Now some of the stalwarts were dissidents, unhappy with a management process that had been in place and acceptable for over seven years, and characterised me as some sort of power-happy tyrant. I was so shocked and offended, I would not fuel such accusations by attempting to defend AOK or myself. It would be like responding to the question ‘Have you stopped beating your wife’
Elisabeth Kubler-Ross first identified the ‘Stages of Grief’ as:
Denial (this isn’t happening to me!);
Anger (why is this happening to me?);
Bargaining (I promise I’ll be a better person if . . .);
Depression (I don’t care anymore);
Acceptance (I’m ready for whatever comes).
I went through all that, except for the bargaining part to which I actually agreed, but it never came to pass.
A lesser known definition of the stages of grief is described by Dr. Roberta Temes in the book Living With An Empty Chair:
Disorganisation (intensely painful feelings of loss);
Reorganisation (re-entry into a more ‘normal’ social life).
I like this definition better and think it compatible with the If It Ain’t Broke ... Break It! Philosophy – reorganise and move on.
Then in the midst of all this, serendipity struck. Some force caused me to do the Be’er Sheva story just as the AOK problems were coming to a head. I had just hosted a two-week STAR Series Dialogue that produced a disappointing 15 posts. And I had suspended the Series until further notice, fearing the voluntary time of the guest moderators I had recruited would be given short shrift.
Like Dr. Temes describes, I was at first numb, then having intense feelings of painful loss, not knowing whether I would ever restart the STAR Series Dialogues.
As time passed, I began feeling better about the suspension and philosophical about the events that led up to it. That’s when I grabbed the Break It book and on its heels came my lengthy collaboration with Ron Dvir. With almost every word I felt myself drifting further away from any thought of reviving the STAR Series, which had become the core of AOK.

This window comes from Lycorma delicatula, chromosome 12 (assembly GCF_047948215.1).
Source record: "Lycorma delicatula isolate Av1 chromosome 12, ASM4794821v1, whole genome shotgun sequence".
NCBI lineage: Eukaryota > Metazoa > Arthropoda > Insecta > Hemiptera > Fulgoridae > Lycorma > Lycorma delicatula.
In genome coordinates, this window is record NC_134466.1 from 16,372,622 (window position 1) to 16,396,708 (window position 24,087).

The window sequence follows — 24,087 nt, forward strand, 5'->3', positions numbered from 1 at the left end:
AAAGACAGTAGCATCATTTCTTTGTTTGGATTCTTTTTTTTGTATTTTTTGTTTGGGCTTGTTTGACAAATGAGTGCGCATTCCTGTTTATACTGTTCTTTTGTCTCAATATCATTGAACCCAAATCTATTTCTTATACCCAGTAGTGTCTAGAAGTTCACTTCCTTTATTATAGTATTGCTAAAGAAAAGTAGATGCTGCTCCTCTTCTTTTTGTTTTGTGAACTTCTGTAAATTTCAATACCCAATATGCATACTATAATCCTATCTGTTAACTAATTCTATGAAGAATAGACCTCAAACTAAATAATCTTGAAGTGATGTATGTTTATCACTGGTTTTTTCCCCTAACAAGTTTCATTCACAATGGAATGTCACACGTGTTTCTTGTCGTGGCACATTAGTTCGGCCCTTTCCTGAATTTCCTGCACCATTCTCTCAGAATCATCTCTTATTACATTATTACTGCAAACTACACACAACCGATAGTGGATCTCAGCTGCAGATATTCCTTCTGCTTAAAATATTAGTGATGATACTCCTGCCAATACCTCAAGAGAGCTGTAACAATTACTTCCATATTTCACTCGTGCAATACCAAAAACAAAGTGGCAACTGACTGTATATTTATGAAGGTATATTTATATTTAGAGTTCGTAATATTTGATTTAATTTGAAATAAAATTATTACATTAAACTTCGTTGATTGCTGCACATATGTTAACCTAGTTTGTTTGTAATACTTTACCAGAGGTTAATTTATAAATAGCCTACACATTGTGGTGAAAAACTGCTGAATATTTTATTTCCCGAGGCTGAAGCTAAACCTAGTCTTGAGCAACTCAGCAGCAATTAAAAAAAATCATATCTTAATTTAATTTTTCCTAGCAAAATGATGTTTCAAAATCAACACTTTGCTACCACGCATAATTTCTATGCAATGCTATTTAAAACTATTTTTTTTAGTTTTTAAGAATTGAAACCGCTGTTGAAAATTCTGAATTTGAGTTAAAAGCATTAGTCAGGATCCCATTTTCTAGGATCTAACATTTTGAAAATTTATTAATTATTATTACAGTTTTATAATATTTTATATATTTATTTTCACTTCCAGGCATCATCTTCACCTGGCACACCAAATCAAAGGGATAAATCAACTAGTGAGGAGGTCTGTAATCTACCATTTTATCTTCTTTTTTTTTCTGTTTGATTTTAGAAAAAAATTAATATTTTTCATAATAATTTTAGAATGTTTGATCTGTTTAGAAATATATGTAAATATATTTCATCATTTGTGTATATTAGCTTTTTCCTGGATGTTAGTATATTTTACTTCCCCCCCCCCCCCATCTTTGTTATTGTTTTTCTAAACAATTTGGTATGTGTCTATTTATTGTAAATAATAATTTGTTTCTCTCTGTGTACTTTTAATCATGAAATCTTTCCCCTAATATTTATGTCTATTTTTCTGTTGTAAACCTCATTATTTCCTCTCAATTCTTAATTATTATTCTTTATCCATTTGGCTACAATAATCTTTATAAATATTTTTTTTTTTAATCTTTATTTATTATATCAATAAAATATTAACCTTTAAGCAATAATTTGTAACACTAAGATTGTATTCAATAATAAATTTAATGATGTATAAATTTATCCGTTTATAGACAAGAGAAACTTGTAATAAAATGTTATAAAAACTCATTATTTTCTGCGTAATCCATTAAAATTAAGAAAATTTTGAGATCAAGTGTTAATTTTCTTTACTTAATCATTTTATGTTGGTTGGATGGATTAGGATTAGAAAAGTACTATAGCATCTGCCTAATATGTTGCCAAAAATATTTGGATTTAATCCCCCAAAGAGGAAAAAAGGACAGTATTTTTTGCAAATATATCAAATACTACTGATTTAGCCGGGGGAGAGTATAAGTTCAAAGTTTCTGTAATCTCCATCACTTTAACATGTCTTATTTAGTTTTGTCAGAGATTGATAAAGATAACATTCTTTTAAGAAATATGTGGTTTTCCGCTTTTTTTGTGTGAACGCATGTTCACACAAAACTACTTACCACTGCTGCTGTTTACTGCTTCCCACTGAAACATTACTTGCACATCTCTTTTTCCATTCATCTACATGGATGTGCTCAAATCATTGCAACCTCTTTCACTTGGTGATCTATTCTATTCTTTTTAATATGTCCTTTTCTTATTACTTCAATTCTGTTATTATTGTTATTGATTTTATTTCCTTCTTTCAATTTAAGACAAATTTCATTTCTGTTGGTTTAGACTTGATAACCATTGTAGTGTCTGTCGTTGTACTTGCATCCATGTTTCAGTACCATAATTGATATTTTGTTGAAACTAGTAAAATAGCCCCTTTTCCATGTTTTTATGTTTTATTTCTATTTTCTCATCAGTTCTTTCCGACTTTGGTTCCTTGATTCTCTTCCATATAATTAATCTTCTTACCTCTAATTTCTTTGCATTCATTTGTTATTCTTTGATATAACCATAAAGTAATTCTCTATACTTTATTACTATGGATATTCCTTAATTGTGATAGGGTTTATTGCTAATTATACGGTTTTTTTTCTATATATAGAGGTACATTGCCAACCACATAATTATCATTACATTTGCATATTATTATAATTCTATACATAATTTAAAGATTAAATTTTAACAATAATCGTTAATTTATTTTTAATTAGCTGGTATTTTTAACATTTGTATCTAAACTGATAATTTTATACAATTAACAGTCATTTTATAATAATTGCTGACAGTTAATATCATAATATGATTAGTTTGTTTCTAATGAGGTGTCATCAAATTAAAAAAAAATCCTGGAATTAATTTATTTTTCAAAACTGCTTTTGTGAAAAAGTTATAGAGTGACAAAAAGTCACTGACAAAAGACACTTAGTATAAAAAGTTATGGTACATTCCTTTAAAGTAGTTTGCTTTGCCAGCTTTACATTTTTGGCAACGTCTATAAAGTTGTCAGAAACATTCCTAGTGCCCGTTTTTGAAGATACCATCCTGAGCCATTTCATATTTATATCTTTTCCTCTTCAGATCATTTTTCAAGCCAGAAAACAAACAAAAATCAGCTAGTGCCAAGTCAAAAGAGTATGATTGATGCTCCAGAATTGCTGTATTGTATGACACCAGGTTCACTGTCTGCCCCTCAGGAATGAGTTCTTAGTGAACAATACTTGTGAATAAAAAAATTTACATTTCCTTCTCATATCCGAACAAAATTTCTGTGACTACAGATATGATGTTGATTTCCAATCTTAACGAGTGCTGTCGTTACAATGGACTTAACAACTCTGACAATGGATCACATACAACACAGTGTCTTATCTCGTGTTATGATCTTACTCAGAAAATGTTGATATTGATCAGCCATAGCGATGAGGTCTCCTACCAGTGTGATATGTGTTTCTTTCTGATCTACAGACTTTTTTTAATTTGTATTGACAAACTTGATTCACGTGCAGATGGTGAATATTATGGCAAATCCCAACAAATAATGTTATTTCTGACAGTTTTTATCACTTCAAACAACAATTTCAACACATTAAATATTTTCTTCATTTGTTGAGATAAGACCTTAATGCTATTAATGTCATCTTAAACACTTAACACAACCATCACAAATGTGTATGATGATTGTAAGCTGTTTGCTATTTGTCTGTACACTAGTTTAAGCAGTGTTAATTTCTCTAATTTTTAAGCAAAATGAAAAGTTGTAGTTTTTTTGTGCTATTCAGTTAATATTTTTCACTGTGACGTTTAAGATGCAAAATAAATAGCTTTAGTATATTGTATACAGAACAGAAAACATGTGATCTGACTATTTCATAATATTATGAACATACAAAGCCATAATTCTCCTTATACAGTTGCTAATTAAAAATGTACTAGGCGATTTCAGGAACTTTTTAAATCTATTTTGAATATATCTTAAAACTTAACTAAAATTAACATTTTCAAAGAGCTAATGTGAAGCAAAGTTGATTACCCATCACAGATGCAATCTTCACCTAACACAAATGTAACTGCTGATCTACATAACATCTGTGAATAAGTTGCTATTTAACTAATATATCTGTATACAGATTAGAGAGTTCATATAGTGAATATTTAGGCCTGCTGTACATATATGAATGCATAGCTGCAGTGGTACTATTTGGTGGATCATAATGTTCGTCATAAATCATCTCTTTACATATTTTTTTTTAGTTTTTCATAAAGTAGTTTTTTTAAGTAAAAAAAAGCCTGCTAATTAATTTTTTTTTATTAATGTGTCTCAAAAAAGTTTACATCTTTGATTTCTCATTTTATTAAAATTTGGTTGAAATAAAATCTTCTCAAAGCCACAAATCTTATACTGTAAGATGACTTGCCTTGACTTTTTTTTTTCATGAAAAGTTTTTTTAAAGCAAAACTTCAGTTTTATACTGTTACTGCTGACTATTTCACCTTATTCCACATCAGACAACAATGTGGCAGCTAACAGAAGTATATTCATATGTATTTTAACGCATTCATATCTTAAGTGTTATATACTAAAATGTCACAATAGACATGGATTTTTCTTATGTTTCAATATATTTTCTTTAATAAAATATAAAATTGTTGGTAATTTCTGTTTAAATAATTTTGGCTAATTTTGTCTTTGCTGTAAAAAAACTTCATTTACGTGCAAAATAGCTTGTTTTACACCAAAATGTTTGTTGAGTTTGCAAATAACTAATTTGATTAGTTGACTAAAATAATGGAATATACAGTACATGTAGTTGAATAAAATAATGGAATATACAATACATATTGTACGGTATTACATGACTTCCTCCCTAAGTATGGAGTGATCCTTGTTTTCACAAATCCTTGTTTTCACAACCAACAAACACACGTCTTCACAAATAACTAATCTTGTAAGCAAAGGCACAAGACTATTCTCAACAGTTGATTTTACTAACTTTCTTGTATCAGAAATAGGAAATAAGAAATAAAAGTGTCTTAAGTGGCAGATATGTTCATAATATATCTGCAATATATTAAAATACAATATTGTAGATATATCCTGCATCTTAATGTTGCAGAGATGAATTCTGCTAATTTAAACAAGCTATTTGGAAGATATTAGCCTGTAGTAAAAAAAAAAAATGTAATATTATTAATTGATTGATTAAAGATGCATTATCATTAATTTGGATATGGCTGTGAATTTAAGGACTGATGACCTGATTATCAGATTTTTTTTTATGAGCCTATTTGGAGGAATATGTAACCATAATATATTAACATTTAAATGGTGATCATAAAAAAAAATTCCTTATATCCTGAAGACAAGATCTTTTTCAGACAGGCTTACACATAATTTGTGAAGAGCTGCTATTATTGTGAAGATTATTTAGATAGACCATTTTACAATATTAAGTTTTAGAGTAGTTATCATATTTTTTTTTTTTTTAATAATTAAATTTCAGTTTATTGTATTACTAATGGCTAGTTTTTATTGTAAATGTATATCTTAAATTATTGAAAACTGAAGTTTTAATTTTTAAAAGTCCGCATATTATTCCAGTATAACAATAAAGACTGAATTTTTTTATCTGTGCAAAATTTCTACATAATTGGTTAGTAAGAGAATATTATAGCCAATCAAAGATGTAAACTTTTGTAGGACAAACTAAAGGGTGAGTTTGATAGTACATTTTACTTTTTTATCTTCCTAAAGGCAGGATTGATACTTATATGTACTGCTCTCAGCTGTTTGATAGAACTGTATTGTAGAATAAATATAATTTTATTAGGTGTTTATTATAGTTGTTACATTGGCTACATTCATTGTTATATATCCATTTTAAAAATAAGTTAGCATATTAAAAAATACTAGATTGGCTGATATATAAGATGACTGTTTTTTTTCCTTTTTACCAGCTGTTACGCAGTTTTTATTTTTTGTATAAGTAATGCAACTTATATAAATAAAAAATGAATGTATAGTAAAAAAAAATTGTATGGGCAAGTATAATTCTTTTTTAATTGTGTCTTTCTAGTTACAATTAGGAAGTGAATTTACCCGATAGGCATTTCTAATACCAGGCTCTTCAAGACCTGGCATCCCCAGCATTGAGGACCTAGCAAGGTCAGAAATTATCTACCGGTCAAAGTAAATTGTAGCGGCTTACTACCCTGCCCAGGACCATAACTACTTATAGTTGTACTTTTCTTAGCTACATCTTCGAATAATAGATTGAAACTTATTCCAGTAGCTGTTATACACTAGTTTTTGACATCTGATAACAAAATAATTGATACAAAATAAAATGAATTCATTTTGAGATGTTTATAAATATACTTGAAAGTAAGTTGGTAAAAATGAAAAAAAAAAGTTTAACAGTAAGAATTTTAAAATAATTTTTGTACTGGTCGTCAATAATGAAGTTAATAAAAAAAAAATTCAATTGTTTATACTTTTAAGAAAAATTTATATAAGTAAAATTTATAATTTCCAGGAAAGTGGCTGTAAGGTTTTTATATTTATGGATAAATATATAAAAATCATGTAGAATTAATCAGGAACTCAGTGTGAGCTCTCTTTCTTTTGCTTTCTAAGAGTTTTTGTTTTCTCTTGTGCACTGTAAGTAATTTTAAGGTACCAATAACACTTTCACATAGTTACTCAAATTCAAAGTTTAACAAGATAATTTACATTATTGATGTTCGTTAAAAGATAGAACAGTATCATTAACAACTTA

Many of my strongest supporters were urging me to reopen the Series, but when I floated the idea of transforming AOK from ‘talk network’ to future centre, the idea soared. As a future centre, we won’t be engaged in debate and navel gazing: we will be engaged in collaborative conversation and action. We will break out of our small circle of KM aficionados and extend the reach of knowledge management into the strategic futures of as many fields and projects as we can reasonably take on.
And we will keep on learning and sharing knowledge – reorganised and rejuvenated. Just as it was in Be’er Sheva at the teacher development centre, so it can be for any organisation in crisis. If it ain’t broke, break it. You probably just think it ain’t broke anyway. And, even if it’s only coming apart, break it anyway and move on.
Jerry Ash is KM coach, founder of the Association of Knowledgework, www.kwork.org, and special correspondent to Inside Knowledge. He is author of the Ark Group’s Next Generation Knowledge Management series. To order any of the three volumes, contact Adam Scrimshire at firstname.lastname@example.org. Jerry Ash can be reached at email@example.com. The new AOK Enterprise Future Centre will be recruiting people with a wide range of professional interests and expertise – not just KM specialists, but people engaged in knowledge-driven activity. You are invited to get in on the ground floor and participate in the building of the Future Centre. Join AOK at http://www.kwork.org and get involved.